U.S. investors are starting the year 2012 with a nice positive push in equities, but caution is warranted due to the turmoil that continues in the eurozone. It appears we’re beginning to see the cracks growing larger in the euro and companies are being hit hard on that continent, especially European banks. Yes, the U.S. financials were hit hard in 2008, but make no mistake that we will feel the heat from the eurozone, as the U.S. has almost $3.0 trillion of exposure to European banks.
We just received reports that UniCredit, Italy’s largest bank, is having great difficulty in attempting to raise over $9.0 billion to recapitalize itself by issuing shares that are 43% less than the value on January 3, 2012. The bank is trading at a 19-year low and most analysts are reducing positions and recommending getting out of the bank. This is Italy’s largest bank and they have to offer a massive discount just to get any investor interest. That is not a good sign for the future of European banks. This is only the beginning for the eurozone and ultimately the U.S.
In the prospectus, UniCredit stated: “Concerns that the eurozone sovereign debt crisis could worsen may lead to the reintroduction of national currencies in one or more eurozone countries or, in particularly dire circumstances, the abandonment of the euro.” The eurozone bank also stated that the euro breakup could have a significant negative impact.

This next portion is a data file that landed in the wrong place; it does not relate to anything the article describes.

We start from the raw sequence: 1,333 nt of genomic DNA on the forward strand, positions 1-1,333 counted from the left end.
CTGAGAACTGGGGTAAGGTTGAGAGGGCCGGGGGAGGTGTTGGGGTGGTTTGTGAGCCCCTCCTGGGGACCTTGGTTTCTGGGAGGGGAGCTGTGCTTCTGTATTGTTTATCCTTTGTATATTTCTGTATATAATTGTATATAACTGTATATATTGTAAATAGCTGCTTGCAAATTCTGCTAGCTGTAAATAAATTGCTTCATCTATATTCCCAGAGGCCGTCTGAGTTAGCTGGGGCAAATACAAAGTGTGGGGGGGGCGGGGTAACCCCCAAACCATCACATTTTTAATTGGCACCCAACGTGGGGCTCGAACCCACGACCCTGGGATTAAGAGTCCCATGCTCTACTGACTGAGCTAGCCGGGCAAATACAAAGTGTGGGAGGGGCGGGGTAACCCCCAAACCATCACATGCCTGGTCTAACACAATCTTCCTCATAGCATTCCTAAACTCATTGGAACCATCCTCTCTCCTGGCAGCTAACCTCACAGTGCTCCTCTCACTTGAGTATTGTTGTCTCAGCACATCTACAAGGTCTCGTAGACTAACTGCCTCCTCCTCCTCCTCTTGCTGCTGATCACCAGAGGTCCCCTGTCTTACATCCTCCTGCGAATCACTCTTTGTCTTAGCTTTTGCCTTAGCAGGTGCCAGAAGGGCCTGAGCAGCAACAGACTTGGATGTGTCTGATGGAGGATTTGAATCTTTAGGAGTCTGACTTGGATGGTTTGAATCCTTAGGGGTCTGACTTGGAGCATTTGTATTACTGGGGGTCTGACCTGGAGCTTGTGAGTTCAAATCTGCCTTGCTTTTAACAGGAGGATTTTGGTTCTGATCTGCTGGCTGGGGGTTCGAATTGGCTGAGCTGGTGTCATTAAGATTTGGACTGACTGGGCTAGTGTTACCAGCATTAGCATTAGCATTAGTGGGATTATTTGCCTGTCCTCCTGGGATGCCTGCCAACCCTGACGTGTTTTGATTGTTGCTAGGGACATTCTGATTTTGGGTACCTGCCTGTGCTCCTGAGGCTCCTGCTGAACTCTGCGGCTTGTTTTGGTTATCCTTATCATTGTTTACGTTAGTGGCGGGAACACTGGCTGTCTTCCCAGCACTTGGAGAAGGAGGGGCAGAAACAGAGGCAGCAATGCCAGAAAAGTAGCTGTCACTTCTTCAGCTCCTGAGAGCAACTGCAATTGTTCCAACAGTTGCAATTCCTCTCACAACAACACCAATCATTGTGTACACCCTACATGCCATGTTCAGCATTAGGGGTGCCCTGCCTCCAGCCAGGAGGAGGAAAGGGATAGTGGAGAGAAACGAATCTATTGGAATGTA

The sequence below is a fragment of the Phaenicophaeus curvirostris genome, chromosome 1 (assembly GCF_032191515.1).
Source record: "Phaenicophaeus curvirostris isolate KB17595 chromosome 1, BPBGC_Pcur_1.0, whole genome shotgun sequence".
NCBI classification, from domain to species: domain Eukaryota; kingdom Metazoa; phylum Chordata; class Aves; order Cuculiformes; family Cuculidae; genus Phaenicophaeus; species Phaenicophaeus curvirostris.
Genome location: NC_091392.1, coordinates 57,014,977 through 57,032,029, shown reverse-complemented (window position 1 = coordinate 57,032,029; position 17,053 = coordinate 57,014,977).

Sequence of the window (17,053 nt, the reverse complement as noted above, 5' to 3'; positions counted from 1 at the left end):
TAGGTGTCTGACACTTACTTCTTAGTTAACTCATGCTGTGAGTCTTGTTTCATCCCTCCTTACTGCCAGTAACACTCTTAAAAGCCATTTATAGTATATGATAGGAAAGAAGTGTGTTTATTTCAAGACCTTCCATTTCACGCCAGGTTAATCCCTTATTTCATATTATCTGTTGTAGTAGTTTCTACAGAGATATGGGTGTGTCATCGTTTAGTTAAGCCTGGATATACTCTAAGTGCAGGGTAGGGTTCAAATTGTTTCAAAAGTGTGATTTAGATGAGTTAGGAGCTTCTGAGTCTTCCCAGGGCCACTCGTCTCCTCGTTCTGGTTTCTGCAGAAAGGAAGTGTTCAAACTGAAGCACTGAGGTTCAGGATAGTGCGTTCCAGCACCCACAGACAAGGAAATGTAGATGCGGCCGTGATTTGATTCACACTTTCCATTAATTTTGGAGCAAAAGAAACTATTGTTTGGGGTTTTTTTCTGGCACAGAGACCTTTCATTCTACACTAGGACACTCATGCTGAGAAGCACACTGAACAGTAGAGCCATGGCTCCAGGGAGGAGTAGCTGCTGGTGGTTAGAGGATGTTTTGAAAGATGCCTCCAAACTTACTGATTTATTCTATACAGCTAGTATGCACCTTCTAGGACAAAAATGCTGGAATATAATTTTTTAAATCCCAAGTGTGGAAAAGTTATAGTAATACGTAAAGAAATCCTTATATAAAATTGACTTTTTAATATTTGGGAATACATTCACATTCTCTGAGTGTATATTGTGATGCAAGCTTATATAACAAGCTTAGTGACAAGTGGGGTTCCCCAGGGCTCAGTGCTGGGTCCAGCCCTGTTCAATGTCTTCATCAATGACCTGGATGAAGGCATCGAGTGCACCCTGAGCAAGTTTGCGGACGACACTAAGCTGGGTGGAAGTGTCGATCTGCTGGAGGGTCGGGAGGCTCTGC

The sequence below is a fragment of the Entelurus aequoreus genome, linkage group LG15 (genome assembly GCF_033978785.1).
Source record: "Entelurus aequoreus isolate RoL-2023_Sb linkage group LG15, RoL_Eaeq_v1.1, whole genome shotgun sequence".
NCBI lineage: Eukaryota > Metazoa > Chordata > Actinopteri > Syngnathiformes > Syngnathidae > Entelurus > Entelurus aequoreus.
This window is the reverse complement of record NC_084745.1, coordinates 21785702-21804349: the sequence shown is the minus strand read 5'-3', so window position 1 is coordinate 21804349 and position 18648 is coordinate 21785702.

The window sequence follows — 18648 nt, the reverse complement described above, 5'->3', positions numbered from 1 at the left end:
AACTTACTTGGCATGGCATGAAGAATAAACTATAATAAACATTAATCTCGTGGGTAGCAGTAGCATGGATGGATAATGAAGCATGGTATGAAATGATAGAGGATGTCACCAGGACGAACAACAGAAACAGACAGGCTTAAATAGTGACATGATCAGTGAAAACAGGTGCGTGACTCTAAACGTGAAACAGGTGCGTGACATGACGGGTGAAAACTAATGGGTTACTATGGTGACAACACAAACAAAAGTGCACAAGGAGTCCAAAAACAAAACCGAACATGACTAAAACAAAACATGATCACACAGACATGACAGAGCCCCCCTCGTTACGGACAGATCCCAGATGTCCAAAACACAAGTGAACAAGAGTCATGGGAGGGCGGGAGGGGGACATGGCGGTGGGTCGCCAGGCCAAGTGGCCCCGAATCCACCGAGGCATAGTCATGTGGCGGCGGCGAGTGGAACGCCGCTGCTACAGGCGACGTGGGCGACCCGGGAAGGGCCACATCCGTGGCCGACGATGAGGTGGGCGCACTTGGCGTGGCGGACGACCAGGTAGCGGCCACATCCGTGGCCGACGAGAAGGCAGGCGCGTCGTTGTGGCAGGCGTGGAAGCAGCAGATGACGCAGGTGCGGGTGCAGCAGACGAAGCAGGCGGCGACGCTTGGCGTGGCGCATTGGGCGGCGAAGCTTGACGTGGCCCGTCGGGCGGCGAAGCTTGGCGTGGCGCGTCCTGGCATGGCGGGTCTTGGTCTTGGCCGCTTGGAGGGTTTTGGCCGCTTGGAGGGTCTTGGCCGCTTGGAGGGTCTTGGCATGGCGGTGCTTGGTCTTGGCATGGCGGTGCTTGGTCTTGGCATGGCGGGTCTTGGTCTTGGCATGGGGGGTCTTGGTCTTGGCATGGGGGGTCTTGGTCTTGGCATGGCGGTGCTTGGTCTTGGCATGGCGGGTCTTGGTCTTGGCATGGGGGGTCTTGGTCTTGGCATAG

European banks and firms in other industries are preparing for the end of the euro, or at least some countries leaving the eurozone. The impact would be quite negative and no one can predict exactly what will happen, because so many investments are all mixed together. One firm has debt from another firm that they lent to yet another firm that repackages and sells that debt to firms in the U.S., which then sell it back to someone else. This spaghetti-like effect makes the matter of figuring out what will happen extremely difficult. The only thing that is known for sure is that volatility will go up and, if any firms, especially European banks, are close to the edge, investors will sell their holdings first and ask questions later.
Why are the next six months so important? The first real test will be in March, by then the Greeks will need €130 billion to cover their bills or they’re finished in this eurozone experiment. If they don’t get this money, they will default on their debts. Yes, Greece is small, but so is the first domino in front of the hundreds more behind it. This default might cause a chain reaction, as firms write-off this debt, including the European Central Bank (ECB), and we see other countries hit during the rest of 2012.
Not only will chaos reign in Greece, but also this will cripple European banks, as they will need to raise even more money if these debts go bad and other countries think about defaulting. If Italy’s biggest bank is having trouble raising money now, it will be impossible to raise money if the assets they’re holding are worth 50%- 80% less. This is what’s so scary; no one really knows what these paper assets will be worth.
I certainly will be watching this eurozone mess carefully, especially the European banks. Discussions continue with Greece, but if nothing is resolved soon, the carnage may unfold and the perfect storm may hit U.S. shores.